1114Number of crop (all plant systems) producers increasing/improving knowledge, attitudes, and/or skills as related to: 1. Best management production practices (cultural, nutrient, and genetics) 2. Pest/insect, disease, weed, wildlife management 3. Financial/Farm management tools and practices (business, marketing, government policy, human resources) 4. Alternative agriculture, bioenergy, and value-added enterprises
10Number of Extension initiated and controlled county demonstration test sites
* Note: Values may include numbers from multi-county efforts.
Value* Impact Description
11Number of producers who diversified their marketing strategies into local markets (direct, intermediated/food service, institutional).
10Number of producers (and other members of the local food supply chain) who have increased revenue
6Number of new farms (beginning farmers) selling into local markets for local consumption (in this reporting period)
5Number of farmers, employees or family members adopting regular use of appropriate PPE following AgriSafe or Certified Safe Farm participation
75Number of participants that have adopted farm safety practices
2Number of producers reporting reduction in fertilizer used per acre
25Number of acres in conservation tillage or other Best Management Practice
93Number of crop (all plant systems) producers adopting best management practices, including those practices related to nutrient management, conservation, production, cultivars, pest management (weeds, diseases, insects), business management, and marketing
* Note: Values may include numbers from multi-county efforts.

Our animal production programs improve production, profitability, and sustainability of the agriculture sector.

Our community development programs build strong and thriving communities.

Value* Outcome Description
87Number of participants who improved knowledge of local food and agricultural systems
84Number of participants who developed new jobs skills
24Number of adult participants acquiring the skills needed to serve as a volunteer
14Number of participants who increased their awareness, knowledge or skill in business related topics (e.g., management, product development, marketing, business structure options, business law and/or liability)
73Number of participants acquiring knowledge and skills to convene and lead inclusive groups
* Note: Values may include numbers from multi-county efforts.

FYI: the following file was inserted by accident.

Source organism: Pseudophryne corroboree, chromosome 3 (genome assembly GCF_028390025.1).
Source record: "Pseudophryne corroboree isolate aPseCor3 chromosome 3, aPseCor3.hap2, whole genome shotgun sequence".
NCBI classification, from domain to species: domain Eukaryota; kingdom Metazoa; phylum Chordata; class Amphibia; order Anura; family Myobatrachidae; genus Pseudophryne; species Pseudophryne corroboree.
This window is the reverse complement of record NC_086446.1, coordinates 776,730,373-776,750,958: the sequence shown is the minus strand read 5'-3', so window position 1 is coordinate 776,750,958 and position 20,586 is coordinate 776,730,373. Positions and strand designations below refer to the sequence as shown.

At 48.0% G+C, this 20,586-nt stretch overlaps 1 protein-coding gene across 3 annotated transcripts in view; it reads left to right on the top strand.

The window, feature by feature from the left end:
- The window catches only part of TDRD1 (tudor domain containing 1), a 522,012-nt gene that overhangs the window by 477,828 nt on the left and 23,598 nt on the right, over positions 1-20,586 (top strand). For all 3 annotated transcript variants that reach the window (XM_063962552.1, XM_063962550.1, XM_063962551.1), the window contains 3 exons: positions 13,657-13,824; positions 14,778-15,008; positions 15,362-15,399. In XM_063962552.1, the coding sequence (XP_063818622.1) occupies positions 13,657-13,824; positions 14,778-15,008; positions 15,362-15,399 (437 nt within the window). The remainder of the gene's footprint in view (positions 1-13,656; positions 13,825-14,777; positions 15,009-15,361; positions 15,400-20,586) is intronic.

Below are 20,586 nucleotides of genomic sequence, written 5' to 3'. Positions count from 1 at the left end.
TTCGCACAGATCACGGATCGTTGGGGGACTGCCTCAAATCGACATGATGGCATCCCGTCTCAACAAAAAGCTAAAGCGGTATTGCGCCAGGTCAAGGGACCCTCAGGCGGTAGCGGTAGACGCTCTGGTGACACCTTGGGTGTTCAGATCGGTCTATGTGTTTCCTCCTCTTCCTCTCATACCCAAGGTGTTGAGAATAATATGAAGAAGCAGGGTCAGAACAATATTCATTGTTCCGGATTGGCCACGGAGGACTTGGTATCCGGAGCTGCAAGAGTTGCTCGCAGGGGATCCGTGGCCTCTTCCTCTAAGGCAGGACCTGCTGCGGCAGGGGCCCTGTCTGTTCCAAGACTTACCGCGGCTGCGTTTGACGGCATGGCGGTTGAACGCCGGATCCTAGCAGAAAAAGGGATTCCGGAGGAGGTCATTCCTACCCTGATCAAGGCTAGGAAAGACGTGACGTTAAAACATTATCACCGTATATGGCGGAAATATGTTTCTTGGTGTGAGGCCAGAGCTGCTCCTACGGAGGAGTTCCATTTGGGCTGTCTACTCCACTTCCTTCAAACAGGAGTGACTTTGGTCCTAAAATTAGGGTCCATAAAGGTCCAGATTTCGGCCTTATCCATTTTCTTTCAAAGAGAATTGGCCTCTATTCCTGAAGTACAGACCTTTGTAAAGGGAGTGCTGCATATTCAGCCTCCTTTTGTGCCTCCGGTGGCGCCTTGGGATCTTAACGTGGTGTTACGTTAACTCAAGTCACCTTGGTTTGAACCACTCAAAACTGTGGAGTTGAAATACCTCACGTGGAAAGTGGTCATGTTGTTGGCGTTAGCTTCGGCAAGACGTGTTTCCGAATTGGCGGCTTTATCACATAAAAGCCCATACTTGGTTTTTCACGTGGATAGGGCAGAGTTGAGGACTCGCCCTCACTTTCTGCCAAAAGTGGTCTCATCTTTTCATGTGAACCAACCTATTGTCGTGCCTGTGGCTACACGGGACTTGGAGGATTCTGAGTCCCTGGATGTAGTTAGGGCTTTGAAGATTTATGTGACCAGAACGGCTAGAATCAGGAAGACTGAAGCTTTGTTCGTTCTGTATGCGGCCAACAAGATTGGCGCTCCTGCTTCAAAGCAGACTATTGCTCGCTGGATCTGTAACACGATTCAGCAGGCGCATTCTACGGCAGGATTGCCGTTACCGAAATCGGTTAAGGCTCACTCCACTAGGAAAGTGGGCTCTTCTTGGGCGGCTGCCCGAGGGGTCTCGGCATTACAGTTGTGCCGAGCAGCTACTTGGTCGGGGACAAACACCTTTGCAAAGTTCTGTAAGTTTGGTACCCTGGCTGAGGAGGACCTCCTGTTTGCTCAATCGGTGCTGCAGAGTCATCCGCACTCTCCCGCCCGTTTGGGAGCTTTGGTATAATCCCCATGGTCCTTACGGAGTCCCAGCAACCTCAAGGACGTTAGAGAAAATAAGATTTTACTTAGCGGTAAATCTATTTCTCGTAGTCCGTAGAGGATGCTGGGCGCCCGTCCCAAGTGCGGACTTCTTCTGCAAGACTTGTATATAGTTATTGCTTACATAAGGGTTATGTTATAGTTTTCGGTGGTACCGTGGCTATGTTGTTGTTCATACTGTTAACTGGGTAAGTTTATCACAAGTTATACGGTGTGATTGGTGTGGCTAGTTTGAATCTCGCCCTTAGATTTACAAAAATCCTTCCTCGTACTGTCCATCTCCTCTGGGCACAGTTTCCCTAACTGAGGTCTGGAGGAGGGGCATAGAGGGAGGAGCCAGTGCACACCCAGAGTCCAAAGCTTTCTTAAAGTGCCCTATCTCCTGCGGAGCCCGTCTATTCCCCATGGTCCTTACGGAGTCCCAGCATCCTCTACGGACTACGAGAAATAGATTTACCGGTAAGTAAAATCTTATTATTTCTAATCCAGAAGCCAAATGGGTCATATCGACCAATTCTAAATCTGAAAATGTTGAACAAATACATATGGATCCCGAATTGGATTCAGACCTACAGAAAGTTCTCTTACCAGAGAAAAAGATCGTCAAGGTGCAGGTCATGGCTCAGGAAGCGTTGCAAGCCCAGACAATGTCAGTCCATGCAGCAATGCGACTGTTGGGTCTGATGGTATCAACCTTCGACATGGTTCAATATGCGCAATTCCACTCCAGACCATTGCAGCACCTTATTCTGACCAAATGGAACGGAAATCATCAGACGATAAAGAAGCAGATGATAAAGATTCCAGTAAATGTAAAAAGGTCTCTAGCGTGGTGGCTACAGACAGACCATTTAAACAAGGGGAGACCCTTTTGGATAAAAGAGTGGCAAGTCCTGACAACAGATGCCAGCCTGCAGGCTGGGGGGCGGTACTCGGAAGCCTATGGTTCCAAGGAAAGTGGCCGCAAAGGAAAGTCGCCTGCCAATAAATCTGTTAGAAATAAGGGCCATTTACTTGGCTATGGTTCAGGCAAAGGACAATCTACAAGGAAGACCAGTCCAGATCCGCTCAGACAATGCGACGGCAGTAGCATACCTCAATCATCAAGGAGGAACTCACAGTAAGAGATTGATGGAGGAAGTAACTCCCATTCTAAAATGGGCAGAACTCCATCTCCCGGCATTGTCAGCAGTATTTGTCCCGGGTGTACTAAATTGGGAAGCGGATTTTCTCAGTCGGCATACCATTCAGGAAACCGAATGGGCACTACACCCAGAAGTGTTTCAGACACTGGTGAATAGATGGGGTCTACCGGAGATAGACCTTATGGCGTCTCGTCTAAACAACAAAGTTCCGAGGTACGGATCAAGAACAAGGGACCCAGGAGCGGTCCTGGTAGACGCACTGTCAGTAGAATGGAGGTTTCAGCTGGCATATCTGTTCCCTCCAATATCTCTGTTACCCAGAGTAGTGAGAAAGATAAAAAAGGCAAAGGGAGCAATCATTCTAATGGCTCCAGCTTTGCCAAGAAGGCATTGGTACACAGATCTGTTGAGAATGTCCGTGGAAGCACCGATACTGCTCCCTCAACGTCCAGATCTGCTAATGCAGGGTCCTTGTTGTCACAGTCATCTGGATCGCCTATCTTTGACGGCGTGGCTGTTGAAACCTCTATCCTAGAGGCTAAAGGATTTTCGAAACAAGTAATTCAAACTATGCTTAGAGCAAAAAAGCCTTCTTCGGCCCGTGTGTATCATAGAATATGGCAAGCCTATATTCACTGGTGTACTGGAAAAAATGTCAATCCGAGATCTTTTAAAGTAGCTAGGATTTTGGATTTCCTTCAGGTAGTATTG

Our 4-H youth development programs grow the skills young people need to succeed in life and career.

Value* Outcome Description
19Number of teachers trained in 4-H STEM (Science, Technology, Engineering, Math) curriculum
1868Number of youth (students) increasing knowledge in STEM (Science, Technology, Engineering, Math)
937Total number of female participants in STEM program
200Number of high school age youth (students) participating as members of 4-H clubs
1679Number of youth increasing knowledge of life skills
814Number of children/youth who improved knowledge of local food and agricultural systems.
200Number of youth increasing/improving knowledge, attitudes, skills, and/or aspirations regarding leadership
1679Number of youth demonstrating increased knowledge of natural resources and environmental issues
* Note: Values may include numbers from multi-county efforts.
Value* Impact Description
64Number of teachers using 4-H STEM (Science, Technology, Engineering, Math) curriculum in their classrooms
200Number of youth (students) gaining career / employability skills
200Number of youth using effective life skills
1441Number of youth willing to participate in conservation actions
14Number of youth increasing their physical activity
5Number of youth volunteers serving in new or expanded roles within Extension
5Number of youth assuming new/expanded leadership roles in the community
65Number of youth increasing their fruit and vegetable consumption
31Number of youth who grow food in school gardens.
* Note: Values may include numbers from multi-county efforts.

Our natural resource and environmental programs conserve our precious natural resources and maintain a clean and healthy environment.

Our consumer horticulture programs teach families and communities about environmentally friendly methods for gardening and controlling pests.

Value* Outcome Description
383Number of individuals who gain knowledge or acquire skills related to vegetable/fruit gardening
* Note: Values may include numbers from multi-county efforts.
Value* Impact Description
37Number of individuals who grow food in community gardens.
* Note: Values may include numbers from multi-county efforts.

Our food safety and nutrition programs create a safer and more sustainable food supply and improve the health and nutrition of individuals, families, and our communities.

Value* Outcome Description